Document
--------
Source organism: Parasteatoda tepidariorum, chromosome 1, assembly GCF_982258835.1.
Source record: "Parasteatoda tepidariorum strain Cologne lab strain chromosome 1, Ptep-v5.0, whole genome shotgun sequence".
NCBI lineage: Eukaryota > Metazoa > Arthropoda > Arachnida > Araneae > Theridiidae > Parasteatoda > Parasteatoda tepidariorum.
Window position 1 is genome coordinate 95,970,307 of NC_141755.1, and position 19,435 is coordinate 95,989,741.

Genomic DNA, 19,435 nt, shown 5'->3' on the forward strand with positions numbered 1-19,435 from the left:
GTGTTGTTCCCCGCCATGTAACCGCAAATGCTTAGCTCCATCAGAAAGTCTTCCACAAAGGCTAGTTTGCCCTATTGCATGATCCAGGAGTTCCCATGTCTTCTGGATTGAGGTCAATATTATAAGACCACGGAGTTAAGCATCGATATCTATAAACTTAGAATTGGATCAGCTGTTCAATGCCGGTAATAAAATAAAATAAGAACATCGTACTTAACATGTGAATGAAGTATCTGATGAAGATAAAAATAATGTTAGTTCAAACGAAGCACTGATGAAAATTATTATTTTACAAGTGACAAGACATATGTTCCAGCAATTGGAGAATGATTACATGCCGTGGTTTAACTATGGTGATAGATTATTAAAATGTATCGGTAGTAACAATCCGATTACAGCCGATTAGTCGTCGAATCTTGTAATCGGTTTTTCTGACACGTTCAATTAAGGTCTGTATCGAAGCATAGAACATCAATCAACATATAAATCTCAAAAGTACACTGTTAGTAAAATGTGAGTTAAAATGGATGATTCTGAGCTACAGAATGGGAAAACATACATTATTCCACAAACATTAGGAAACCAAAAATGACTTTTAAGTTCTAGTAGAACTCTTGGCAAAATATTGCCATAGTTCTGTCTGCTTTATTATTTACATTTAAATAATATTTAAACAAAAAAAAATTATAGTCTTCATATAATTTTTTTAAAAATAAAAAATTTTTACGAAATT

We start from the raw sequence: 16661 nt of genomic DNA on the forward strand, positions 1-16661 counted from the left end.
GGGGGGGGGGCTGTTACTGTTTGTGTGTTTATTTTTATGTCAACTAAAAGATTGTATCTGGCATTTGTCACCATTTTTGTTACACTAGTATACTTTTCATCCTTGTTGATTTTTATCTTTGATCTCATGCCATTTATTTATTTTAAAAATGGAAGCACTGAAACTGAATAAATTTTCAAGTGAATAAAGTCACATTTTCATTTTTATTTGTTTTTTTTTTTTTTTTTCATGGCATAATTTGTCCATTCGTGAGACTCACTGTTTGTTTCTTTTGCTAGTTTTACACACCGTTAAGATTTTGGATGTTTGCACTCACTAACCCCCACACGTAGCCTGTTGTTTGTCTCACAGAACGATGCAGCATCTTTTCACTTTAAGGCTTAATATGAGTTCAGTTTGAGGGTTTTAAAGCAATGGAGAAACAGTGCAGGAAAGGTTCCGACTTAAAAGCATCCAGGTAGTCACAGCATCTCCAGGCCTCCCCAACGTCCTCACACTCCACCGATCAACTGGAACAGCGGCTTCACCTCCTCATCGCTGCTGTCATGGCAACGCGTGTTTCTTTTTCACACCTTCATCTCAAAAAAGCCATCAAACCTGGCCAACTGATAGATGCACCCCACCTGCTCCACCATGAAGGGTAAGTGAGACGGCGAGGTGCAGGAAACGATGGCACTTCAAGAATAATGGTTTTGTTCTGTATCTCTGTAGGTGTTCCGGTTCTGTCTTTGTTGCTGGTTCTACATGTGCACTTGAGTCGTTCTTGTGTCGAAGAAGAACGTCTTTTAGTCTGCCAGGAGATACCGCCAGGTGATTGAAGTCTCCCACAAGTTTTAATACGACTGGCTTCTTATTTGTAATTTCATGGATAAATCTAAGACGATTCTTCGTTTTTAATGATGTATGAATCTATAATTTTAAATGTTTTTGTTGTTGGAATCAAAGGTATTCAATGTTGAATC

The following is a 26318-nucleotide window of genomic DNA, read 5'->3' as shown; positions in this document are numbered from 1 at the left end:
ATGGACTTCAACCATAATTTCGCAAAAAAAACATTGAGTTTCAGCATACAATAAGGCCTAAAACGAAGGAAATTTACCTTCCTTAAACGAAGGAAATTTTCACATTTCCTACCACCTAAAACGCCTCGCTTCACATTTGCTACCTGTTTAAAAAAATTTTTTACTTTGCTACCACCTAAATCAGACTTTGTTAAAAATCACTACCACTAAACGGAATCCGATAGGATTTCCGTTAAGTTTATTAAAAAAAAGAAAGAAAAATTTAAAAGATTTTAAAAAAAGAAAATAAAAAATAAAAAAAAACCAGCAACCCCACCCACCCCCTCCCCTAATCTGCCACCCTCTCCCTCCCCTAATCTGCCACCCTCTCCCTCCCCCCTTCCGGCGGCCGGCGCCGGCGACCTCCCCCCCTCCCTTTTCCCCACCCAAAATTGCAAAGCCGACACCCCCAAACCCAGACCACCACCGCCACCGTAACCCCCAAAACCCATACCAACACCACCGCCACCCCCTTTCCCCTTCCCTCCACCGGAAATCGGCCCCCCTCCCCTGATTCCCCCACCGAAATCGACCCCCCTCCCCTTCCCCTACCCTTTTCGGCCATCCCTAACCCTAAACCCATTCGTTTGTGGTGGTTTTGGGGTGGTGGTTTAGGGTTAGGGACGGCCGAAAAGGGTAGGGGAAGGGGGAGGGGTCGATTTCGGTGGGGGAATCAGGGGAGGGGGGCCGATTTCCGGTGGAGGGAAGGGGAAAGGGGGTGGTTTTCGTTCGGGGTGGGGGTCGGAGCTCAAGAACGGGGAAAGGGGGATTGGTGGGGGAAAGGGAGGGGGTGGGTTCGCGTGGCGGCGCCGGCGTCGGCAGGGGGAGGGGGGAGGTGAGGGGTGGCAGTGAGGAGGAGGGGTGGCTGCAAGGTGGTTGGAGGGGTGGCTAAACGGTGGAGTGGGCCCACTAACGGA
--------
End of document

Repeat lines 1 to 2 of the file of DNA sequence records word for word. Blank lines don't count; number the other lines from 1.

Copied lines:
Source organism: Parasteatoda tepidariorum, chromosome 1, assembly GCF_982258835.1.
Source record: "Parasteatoda tepidariorum strain Cologne lab strain chromosome 1, Ptep-v5.0, whole genome shotgun sequence".